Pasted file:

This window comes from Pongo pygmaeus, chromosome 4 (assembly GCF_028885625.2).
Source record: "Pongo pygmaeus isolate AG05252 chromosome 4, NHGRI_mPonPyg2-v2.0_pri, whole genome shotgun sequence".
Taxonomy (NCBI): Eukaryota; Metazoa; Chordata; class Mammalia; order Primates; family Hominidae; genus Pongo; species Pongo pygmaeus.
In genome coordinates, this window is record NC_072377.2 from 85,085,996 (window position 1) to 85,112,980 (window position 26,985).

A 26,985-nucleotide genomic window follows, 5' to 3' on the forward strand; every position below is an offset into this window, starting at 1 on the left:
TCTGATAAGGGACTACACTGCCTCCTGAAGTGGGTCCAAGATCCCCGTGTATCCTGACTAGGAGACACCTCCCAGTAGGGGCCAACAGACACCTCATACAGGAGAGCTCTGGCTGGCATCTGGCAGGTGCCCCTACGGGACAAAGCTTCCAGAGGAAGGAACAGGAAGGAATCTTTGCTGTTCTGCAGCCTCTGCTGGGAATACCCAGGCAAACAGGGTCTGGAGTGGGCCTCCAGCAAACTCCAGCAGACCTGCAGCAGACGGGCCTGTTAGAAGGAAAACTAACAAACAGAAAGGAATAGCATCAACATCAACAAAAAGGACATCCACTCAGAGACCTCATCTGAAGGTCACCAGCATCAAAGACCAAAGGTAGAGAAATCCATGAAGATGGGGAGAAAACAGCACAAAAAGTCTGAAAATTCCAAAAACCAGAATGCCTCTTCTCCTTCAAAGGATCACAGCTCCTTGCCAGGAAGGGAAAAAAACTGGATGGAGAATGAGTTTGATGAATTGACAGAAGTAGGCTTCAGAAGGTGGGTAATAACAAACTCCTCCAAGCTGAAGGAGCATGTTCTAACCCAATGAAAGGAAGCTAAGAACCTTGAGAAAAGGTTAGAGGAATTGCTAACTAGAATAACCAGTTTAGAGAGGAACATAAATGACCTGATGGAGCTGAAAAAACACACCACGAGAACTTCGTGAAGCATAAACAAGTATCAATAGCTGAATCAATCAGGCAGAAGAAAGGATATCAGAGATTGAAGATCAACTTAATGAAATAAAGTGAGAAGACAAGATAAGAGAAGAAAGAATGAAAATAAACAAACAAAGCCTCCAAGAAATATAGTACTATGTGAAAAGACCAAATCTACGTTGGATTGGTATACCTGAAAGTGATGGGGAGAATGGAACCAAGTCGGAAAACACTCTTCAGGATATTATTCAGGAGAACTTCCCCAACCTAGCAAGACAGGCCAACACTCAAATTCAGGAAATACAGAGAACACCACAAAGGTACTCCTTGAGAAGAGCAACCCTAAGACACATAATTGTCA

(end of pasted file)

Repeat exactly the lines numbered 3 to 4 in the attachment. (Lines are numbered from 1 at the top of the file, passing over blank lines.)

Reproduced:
Taxonomy (NCBI): Eukaryota; Metazoa; Chordata; class Mammalia; order Primates; family Hominidae; genus Pongo; species Pongo pygmaeus.
In genome coordinates, this window is record NC_072377.2 from 85,085,996 (window position 1) to 85,112,980 (window position 26,985).